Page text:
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Differential Viral Fitness Between H1N1 and H3N8 Avian Influenza Viruses Isolated from Mallards (Anas platyrhynchos)

Research output: Contribution to journalJournal articlepeer-review

  • Helena Lage Ferreira
  • Didier Vangeluwe
  • Steven Van Borm
  • Olivier Poncin
  • Nathalie Dumont
  • Orkun Ozhelvaci
  • Muhammad Munir
  • Thierry van den Berg
  • Bénédicte Lambrecht
<mark>Journal publication date</mark>05/2016
<mark>Journal</mark>Avian Diseases
Issue number1 Suppl
Number of pages1
Pages (from-to)406
Publication StatusPublished
<mark>Original language</mark>English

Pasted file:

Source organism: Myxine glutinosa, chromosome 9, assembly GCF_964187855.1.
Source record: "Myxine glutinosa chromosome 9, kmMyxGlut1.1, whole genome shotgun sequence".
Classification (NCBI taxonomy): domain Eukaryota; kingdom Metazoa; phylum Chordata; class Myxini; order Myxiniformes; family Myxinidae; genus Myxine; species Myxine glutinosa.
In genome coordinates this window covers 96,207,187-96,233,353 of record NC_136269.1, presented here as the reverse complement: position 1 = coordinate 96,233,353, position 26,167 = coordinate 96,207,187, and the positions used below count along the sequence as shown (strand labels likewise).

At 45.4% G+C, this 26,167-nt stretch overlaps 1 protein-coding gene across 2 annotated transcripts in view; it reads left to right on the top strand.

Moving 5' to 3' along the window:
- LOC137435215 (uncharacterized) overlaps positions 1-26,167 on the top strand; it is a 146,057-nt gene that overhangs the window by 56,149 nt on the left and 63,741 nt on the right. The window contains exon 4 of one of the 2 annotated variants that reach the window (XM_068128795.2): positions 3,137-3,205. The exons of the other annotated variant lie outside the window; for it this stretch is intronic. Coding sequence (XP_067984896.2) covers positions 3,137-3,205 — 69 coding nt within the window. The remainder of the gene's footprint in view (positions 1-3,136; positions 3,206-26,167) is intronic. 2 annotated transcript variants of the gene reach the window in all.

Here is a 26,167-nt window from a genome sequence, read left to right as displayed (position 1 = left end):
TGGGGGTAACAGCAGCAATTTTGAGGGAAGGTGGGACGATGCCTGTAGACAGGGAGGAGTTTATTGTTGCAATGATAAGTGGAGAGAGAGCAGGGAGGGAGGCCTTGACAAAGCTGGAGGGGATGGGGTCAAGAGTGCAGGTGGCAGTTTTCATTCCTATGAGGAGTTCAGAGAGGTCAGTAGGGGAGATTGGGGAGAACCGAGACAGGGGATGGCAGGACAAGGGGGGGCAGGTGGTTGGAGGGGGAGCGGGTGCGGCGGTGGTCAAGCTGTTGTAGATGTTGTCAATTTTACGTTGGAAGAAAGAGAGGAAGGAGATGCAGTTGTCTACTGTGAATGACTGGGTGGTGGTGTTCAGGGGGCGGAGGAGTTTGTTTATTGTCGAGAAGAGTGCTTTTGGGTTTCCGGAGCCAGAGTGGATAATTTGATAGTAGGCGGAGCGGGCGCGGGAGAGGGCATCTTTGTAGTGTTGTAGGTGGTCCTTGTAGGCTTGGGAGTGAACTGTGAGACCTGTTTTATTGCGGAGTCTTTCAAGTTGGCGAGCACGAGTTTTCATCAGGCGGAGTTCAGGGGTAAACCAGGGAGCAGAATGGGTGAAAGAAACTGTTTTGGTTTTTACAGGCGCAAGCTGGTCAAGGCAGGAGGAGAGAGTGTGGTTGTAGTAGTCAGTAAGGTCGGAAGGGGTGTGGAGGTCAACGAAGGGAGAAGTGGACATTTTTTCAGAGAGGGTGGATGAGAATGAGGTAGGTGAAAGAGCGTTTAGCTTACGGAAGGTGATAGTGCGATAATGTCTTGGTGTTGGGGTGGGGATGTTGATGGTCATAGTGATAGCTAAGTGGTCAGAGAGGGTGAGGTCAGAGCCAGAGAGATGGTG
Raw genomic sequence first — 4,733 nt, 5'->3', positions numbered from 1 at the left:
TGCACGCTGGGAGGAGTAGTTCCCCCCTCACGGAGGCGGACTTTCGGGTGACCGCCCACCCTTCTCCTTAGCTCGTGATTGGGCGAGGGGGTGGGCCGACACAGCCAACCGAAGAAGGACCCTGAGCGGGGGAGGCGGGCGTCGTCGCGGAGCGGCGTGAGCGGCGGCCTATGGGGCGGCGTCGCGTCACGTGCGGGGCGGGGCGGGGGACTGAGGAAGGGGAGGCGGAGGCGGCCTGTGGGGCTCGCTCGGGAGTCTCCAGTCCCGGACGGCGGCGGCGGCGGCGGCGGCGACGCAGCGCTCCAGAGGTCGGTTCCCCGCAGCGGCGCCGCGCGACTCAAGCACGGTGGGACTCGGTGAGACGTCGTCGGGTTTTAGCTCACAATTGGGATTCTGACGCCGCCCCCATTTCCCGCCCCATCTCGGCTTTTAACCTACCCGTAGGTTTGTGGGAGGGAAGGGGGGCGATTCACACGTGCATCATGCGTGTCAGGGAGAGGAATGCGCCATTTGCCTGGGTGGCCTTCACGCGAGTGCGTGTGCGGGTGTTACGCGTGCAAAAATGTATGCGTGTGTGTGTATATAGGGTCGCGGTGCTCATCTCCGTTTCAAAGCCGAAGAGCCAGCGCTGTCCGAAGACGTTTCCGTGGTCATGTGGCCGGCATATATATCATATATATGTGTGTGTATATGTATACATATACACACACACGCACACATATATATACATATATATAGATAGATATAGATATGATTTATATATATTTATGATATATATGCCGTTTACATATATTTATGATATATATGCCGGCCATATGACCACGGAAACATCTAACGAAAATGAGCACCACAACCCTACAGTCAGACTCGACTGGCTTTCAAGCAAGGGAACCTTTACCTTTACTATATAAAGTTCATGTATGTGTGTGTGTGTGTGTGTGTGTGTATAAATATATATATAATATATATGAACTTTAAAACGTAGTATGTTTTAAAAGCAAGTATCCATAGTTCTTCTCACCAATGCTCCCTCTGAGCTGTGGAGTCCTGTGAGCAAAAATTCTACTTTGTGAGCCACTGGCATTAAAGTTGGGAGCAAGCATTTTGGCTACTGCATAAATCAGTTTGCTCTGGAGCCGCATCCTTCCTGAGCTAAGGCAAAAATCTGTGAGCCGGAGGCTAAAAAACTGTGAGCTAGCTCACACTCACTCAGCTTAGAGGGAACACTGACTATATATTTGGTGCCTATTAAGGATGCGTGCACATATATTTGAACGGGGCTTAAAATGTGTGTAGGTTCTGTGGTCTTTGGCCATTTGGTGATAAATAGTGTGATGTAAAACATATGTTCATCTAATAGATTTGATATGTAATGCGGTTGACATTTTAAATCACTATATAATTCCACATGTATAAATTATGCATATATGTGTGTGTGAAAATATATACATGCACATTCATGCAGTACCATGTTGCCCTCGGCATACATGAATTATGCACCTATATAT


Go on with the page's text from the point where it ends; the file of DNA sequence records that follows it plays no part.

Homosubtypic and heterosubtypic immunity in mallards (Anas platyrhynchos) play an important role in the avian influenza virus (AIV) diversity. The mechanisms of AIV replication among wild birds and the role of immunity in AIV diversity have thus not been completely clarified. During the monitoring of AI circulation among wild waterfowl in 2007-2008, two viruses (H3N8 and H1N1) were isolated from ducks caught in a funnel trap located in La Hulpe wetland in Belgium. H3N8 viruses were revealed to be more prevalent in the mallard population than was H1N1, which might suggest a better adaptation to this species. In order to investigate this hypothesis, we characterized both isolated viruses biologically by experimental inoculation. Virus excretion and humoral response induced by both isolated viruses were evaluated in mallards after a first infection followed by a homo-or heterosubtypic reinfection under controlled experimental conditions. The H1N1 virus had a delayed peak of excretion of 4 days compared to the H3N8, but the virus shedding was more limited, earlier, and shorter after each reinfection. Moreover, the H3N8 virus could spread to all ducks after homo- or heterosubtypic reinfections and during a longer period. Although the humoral response induced by both viruses after infection and reinfection could be detected efficiently by competitive ELISA, only a minimal H1 antibody response and almost no H3-specific antibodies could be detected by the HI test. Our results suggest that the H3N8 isolate replicates better in mallards under experimental controlled conditions.